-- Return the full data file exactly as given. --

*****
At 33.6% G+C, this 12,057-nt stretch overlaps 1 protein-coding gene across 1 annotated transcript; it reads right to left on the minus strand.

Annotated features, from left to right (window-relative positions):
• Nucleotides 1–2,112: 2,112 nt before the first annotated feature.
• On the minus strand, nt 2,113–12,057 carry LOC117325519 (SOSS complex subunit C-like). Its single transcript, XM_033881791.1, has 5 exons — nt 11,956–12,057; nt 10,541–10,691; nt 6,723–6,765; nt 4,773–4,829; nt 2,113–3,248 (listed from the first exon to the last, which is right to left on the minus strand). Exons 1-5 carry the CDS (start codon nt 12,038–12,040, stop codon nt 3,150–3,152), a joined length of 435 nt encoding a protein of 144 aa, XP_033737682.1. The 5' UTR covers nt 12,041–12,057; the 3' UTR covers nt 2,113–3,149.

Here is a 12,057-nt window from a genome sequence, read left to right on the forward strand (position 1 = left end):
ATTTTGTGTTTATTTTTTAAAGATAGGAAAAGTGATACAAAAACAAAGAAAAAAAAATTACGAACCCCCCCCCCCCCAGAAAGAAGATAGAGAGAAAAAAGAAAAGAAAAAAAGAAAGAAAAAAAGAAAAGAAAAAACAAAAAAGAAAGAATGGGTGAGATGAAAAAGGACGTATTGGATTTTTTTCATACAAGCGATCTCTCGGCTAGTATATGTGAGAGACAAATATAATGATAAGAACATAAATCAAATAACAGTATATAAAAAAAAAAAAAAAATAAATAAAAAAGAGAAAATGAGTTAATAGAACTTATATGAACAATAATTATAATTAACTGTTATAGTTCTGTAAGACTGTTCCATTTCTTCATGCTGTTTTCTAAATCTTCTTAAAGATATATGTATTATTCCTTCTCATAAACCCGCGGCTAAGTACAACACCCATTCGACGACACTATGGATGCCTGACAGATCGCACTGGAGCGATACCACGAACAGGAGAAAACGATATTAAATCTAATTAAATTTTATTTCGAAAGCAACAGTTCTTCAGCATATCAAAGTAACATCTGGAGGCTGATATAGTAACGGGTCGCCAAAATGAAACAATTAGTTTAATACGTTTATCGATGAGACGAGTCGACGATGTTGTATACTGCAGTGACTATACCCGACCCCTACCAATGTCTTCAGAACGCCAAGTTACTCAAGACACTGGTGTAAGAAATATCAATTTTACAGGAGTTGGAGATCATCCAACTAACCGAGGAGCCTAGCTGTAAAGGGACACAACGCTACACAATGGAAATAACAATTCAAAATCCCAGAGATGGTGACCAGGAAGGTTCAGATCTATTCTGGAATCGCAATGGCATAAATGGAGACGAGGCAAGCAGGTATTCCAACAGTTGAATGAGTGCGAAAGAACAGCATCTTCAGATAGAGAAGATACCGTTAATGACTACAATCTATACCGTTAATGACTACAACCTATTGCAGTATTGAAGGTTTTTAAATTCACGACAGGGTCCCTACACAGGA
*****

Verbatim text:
At 33.6% G+C, this 12,057-nt stretch overlaps 1 protein-coding gene across 1 annotated transcript; it reads right to left on the minus strand.

Annotated features, from left to right (window-relative positions):
• Nucleotides 1–2,112: 2,112 nt before the first annotated feature.
• On the minus strand, nt 2,113–12,057 carry LOC117325519 (SOSS complex subunit C-like). Its single transcript, XM_033881791.1, has 5 exons — nt 11,956–12,057; nt 10,541–10,691; nt 6,723–6,765; nt 4,773–4,829; nt 2,113–3,248 (listed from the first exon to the last, which is right to left on the minus strand). Exons 1-5 carry the CDS (start codon nt 12,038–12,040, stop codon nt 3,150–3,152), a joined length of 435 nt encoding a protein of 144 aa, XP_033737682.1. The 5' UTR covers nt 12,041–12,057; the 3' UTR covers nt 2,113–3,149.

Here is a 12,057-nt window from a genome sequence, read left to right on the forward strand (position 1 = left end):
ATTTTGTGTTTATTTTTTAAAGATAGGAAAAGTGATACAAAAACAAAGAAAAAAAAATTACGAACCCCCCCCCCCCCAGAAAGAAGATAGAGAGAAAAAAGAAAAGAAAAAAAGAAAGAAAAAAAGAAAAGAAAAAACAAAAAAGAAAGAATGGGTGAGATGAAAAAGGACGTATTGGATTTTTTTCATACAAGCGATCTCTCGGCTAGTATATGTGAGAGACAAATATAATGATAAGAACATAAATCAAATAACAGTATATAAAAAAAAAAAAAAAATAAATAAAAAAGAGAAAATGAGTTAATAGAACTTATATGAACAATAATTATAATTAACTGTTATAGTTCTGTAAGACTGTTCCATTTCTTCATGCTGTTTTCTAAATCTTCTTAAAGATATATGTATTATTCCTTCTCATAAACCCGCGGCTAAGTACAACACCCATTCGACGACACTATGGATGCCTGACAGATCGCACTGGAGCGATACCACGAACAGGAGAAAACGATATTAAATCTAATTAAATTTTATTTCGAAAGCAACAGTTCTTCAGCATATCAAAGTAACATCTGGAGGCTGATATAGTAACGGGTCGCCAAAATGAAACAATTAGTTTAATACGTTTATCGATGAGACGAGTCGACGATGTTGTATACTGCAGTGACTATACCCGACCCCTACCAATGTCTTCAGAACGCCAAGTTACTCAAGACACTGGTGTAAGAAATATCAATTTTACAGGAGTTGGAGATCATCCAACTAACCGAGGAGCCTAGCTGTAAAGGGACACAACGCTACACAATGGAAATAACAATTCAAAATCCCAGAGATGGTGACCAGGAAGGTTCAGATCTATTCTGGAATCGCAATGGCATAAATGGAGACGAGGCAAGCAGGTATTCCAACAGTTGAATGAGTGCGAAAGAACAGCATCTTCAGATAGAGAAGATACCGTTAATGACTACAATCTATACCGTTAATGACTACAACCTATTGCAGTATTGAAGGTTTTTAAATTCACGACAGGGTCCCTACACAGGA